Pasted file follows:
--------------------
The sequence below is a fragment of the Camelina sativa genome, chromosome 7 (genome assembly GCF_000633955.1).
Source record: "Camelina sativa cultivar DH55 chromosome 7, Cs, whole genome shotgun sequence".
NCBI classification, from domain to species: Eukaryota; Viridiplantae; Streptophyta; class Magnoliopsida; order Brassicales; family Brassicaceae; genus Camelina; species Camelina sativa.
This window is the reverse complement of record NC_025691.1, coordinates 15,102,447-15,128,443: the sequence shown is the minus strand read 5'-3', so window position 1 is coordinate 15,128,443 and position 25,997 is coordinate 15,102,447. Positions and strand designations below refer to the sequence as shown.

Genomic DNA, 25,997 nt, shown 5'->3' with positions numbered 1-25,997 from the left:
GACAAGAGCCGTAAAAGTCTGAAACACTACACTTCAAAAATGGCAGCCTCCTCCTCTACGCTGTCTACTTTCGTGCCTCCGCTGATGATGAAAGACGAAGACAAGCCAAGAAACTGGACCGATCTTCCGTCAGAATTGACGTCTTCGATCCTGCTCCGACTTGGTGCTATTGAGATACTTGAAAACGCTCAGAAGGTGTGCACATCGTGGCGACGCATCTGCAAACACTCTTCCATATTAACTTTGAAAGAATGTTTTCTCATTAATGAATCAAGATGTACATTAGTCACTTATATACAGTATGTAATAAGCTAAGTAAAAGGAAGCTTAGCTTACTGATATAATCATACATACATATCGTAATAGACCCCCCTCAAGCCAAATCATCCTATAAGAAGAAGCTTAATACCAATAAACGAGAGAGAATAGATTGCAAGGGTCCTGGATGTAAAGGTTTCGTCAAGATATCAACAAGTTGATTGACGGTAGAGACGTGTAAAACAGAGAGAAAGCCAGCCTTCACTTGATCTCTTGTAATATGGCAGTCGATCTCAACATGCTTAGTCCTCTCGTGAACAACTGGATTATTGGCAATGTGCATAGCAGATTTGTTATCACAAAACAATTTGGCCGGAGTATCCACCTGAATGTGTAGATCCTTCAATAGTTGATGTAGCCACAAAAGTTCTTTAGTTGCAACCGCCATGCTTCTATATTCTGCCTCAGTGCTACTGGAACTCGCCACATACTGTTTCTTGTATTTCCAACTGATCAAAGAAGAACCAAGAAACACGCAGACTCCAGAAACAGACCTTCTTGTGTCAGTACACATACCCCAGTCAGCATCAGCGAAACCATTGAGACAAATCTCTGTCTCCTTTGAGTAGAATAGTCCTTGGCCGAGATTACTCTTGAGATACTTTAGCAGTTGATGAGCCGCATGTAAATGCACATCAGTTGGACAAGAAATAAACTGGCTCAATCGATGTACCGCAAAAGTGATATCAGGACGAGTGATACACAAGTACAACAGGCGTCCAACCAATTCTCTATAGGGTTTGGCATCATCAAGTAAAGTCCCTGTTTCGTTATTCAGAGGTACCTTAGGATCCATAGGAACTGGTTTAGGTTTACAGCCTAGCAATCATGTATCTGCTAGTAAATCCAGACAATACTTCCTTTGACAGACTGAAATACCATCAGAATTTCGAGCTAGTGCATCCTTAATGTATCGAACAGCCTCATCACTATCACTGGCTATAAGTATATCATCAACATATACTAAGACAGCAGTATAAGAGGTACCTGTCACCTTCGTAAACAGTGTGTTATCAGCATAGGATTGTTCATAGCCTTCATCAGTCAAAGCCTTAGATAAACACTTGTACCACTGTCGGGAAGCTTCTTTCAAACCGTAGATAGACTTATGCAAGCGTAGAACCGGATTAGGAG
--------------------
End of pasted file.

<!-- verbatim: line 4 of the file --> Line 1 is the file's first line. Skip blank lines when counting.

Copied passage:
This window is the reverse complement of record NC_025691.1, coordinates 15,102,447-15,128,443: the sequence shown is the minus strand read 5'-3', so window position 1 is coordinate 15,128,443 and position 25,997 is coordinate 15,102,447. Positions and strand designations below refer to the sequence as shown.